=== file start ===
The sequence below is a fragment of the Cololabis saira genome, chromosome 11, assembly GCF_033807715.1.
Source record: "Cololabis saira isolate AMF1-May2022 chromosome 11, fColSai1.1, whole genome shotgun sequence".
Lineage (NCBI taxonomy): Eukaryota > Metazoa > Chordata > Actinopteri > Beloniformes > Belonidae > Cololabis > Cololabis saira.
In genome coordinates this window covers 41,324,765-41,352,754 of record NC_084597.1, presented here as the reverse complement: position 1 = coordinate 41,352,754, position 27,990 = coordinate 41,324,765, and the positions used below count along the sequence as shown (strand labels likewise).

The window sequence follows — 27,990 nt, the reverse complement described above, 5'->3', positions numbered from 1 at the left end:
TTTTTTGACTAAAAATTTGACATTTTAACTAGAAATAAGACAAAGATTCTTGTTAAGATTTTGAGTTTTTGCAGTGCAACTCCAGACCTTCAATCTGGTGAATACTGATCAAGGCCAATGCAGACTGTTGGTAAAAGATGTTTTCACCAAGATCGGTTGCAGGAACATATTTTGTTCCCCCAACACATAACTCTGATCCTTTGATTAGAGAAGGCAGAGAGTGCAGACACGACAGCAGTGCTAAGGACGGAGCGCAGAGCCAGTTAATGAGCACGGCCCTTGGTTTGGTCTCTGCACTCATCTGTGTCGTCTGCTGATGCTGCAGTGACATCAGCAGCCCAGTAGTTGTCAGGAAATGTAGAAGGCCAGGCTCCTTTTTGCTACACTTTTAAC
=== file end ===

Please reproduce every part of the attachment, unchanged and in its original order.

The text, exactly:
The sequence below is a fragment of the Cololabis saira genome, chromosome 11, assembly GCF_033807715.1.
Source record: "Cololabis saira isolate AMF1-May2022 chromosome 11, fColSai1.1, whole genome shotgun sequence".
Lineage (NCBI taxonomy): Eukaryota > Metazoa > Chordata > Actinopteri > Beloniformes > Belonidae > Cololabis > Cololabis saira.
In genome coordinates this window covers 41,324,765-41,352,754 of record NC_084597.1, presented here as the reverse complement: position 1 = coordinate 41,352,754, position 27,990 = coordinate 41,324,765, and the positions used below count along the sequence as shown (strand labels likewise).

The window sequence follows — 27,990 nt, the reverse complement described above, 5'->3', positions numbered from 1 at the left end:
TTTTTTGACTAAAAATTTGACATTTTAACTAGAAATAAGACAAAGATTCTTGTTAAGATTTTGAGTTTTTGCAGTGCAACTCCAGACCTTCAATCTGGTGAATACTGATCAAGGCCAATGCAGACTGTTGGTAAAAGATGTTTTCACCAAGATCGGTTGCAGGAACATATTTTGTTCCCCCAACACATAACTCTGATCCTTTGATTAGAGAAGGCAGAGAGTGCAGACACGACAGCAGTGCTAAGGACGGAGCGCAGAGCCAGTTAATGAGCACGGCCCTTGGTTTGGTCTCTGCACTCATCTGTGTCGTCTGCTGATGCTGCAGTGACATCAGCAGCCCAGTAGTTGTCAGGAAATGTAGAAGGCCAGGCTCCTTTTTGCTACACTTTTAAC